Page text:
I don’t know what fundagelicals would even do with themselves if they weren’t panicking about the end of the world. A new date has been set for the Rapture–April 18th–but it’s not getting a whole lot of attention. Today Lord Snow presides over an increasingly backfired fundagelical tradition: failed Rapture predictions!
A Numbers Game.
Rapture predictions are a constant in the fundagelical world. Most of us probably remember the one that got Harold Camping all that attention a few years ago. Christians have issued many others before and since then, though. One of the more recent big scares was the so-called Blood Moon Rapture Scare. Before that, Wayne Bent, an apocalyptic cult leader who claimed to be “the embodiment of God” along with hundreds of other people throughout history, issued one for October 31, 2007. That one is outlined in the documentary about him and his weird little group, The End of the World Cult.
Rapture scares all essentially boil down to a numbers game. Christian conjobs manipulate all sorts of numbers to arrive at their various predicted dates. They shoehorn current headlines into the conspiracy theory, adjusting the predictions if an event completely wrecks it. Then they get their flocks all excited for all sorts of reasons, and they rest serene in the knowledge that nobody will ever get mad at them when the predicted day comes and goes.
And wow, do these predictions get Christians excited. They’ll literally sell their homes, get into huge amounts of debt, and annoy everyone they encounter with warnings about the big day.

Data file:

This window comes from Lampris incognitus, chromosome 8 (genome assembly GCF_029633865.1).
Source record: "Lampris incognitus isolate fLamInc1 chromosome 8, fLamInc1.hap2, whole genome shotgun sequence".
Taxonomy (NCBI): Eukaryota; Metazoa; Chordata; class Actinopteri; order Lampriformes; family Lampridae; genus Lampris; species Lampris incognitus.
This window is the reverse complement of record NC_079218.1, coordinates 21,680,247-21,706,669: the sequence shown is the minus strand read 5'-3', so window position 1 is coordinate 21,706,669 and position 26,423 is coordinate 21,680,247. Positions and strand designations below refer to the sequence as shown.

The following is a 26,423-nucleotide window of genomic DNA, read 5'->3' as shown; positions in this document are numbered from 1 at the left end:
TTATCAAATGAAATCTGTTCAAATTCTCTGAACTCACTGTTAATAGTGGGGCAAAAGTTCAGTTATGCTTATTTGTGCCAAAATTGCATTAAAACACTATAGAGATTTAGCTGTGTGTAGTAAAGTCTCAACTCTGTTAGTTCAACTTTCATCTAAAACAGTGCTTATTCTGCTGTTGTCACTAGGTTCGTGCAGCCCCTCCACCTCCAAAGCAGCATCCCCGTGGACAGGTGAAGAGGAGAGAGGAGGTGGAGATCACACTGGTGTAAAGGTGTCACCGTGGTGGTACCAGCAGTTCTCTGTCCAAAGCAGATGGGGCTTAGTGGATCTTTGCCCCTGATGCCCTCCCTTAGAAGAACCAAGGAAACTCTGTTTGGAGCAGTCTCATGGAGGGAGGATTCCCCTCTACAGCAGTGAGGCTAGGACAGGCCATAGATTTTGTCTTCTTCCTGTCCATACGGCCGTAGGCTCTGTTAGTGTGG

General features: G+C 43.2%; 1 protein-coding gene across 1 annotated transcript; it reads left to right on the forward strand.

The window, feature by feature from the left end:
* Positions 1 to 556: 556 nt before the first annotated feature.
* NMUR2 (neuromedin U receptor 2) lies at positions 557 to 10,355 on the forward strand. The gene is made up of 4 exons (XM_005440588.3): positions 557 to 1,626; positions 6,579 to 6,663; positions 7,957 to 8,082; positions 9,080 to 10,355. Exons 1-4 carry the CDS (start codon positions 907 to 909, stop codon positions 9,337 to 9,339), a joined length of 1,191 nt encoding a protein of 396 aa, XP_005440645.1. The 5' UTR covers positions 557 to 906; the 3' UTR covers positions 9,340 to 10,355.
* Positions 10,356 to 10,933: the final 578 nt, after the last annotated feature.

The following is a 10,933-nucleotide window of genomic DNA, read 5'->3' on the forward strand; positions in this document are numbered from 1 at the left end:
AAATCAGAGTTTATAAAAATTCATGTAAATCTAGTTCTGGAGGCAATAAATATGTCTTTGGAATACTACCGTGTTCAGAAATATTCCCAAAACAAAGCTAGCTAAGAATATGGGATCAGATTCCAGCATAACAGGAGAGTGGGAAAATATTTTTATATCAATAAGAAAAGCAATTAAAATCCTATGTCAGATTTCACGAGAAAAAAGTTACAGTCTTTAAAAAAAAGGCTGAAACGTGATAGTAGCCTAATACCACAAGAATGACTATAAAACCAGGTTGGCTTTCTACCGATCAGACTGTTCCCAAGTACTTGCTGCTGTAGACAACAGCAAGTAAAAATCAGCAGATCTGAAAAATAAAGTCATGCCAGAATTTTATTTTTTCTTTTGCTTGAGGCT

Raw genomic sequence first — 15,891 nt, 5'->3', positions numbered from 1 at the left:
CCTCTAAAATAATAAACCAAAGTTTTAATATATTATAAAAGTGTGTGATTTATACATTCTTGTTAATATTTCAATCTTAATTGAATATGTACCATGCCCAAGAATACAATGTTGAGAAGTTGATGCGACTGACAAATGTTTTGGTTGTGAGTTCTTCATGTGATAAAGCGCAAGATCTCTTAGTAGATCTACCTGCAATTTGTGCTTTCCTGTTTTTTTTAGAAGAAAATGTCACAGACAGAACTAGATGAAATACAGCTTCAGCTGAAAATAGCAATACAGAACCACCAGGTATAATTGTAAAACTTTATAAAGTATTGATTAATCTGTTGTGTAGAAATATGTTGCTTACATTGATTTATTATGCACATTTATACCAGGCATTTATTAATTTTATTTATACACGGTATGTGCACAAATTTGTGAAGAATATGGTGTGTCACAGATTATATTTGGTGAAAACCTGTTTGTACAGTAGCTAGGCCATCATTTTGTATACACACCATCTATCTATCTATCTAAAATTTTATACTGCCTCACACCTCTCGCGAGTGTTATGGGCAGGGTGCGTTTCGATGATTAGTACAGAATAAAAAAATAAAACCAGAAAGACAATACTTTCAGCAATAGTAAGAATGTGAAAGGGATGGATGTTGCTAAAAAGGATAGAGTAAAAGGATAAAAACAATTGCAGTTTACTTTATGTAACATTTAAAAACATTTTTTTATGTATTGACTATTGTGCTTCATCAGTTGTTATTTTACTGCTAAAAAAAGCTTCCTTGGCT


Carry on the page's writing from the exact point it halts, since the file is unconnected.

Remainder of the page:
It’s like they don’t even remember all the past predictions that didn’t come true.
The Latest Scare.
You can just about always count on a Rapture scare to be in effect at any given time.
This current one is set for “On (or Before) April 18, 2018.” It appears to come from Dallas-area evangelist (and discount David A.R. White) Riley Stephenson, who appears to be behind or connected to the account “gevte” on YouTube. Here we can find a crap-ton of videos explaining a truly wacky take on Christianity, including this 2-hour-long one which I am absolutely not watching. It outlines the entire glorious idea if you just can’t survive another day without knowing exactly how someone concocts a Rapture scare.
(In addition to apparently creating/uploading wackadoodle Rapture scares, Riley Stephenson also has a 100% crazypants personal site and Twitter. Like most hardcore fundagelicals, he’s never met a conspiracy theory or MLM scam that he didn’t love–and he thinks he’s a way better salesperson than he actually is.)
This Rapture scare is based upon the Book of Daniel, as most of them are. This time around, the scare centers around the notion that April 18, 2018 is the end of 40th Jubilee cycle since Jesus’ alleged lifetime. Somehow every Rapture scaremonger and eschatologist in existence, including Stephenson/gevte himself, has failed to notice this incredibly important detail.
Like all of these scares, what this one demonstrates is how extensively people can see patterns where none exist. Conspiracy theorists work in much the same way, building a huge web of coincidences into a grand puzzle. Every coincidence discovered and fitted into that puzzle lights up the conspiracy theorist’s mind like a little Christmas light.
When the Rapture Doesn’t Come.
Generally speaking, Christians don’t hold against their prophets a Rapture scare that fails to pan out. As with most stuff in the Bible, if they took the command about false prophets seriously they would end up imprisoned. Even fundagelicals only take literally the convenient verses or the ones that let them mistreat others.